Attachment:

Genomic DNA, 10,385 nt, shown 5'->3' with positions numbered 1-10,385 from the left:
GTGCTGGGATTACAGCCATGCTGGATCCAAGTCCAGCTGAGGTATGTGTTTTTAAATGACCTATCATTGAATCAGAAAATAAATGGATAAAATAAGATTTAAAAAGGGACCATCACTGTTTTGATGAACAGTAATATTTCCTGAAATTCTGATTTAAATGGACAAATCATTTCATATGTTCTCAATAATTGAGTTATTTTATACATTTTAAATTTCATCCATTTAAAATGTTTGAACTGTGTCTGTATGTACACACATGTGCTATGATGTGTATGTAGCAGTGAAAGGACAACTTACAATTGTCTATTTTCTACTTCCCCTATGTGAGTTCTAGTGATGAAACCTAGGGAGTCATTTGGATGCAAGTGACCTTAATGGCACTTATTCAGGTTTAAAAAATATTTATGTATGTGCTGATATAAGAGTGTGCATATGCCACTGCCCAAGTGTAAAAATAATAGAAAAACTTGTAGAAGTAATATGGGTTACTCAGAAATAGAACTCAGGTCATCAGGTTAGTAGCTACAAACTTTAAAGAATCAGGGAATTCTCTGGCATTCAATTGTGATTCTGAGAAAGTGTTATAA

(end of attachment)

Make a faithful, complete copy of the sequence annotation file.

Genomic DNA, 10,385 nt, shown 5'->3' with positions numbered 1-10,385 from the left:
GTGCTGGGATTACAGCCATGCTGGATCCAAGTCCAGCTGAGGTATGTGTTTTTAAATGACCTATCATTGAATCAGAAAATAAATGGATAAAATAAGATTTAAAAAGGGACCATCACTGTTTTGATGAACAGTAATATTTCCTGAAATTCTGATTTAAATGGACAAATCATTTCATATGTTCTCAATAATTGAGTTATTTTATACATTTTAAATTTCATCCATTTAAAATGTTTGAACTGTGTCTGTATGTACACACATGTGCTATGATGTGTATGTAGCAGTGAAAGGACAACTTACAATTGTCTATTTTCTACTTCCCCTATGTGAGTTCTAGTGATGAAACCTAGGGAGTCATTTGGATGCAAGTGACCTTAATGGCACTTATTCAGGTTTAAAAAATATTTATGTATGTGCTGATATAAGAGTGTGCATATGCCACTGCCCAAGTGTAAAAATAATAGAAAAACTTGTAGAAGTAATATGGGTTACTCAGAAATAGAACTCAGGTCATCAGGTTAGTAGCTACAAACTTTAAAGAATCAGGGAATTCTCTGGCATTCAATTGTGATTCTGAGAAAGTGTTATAA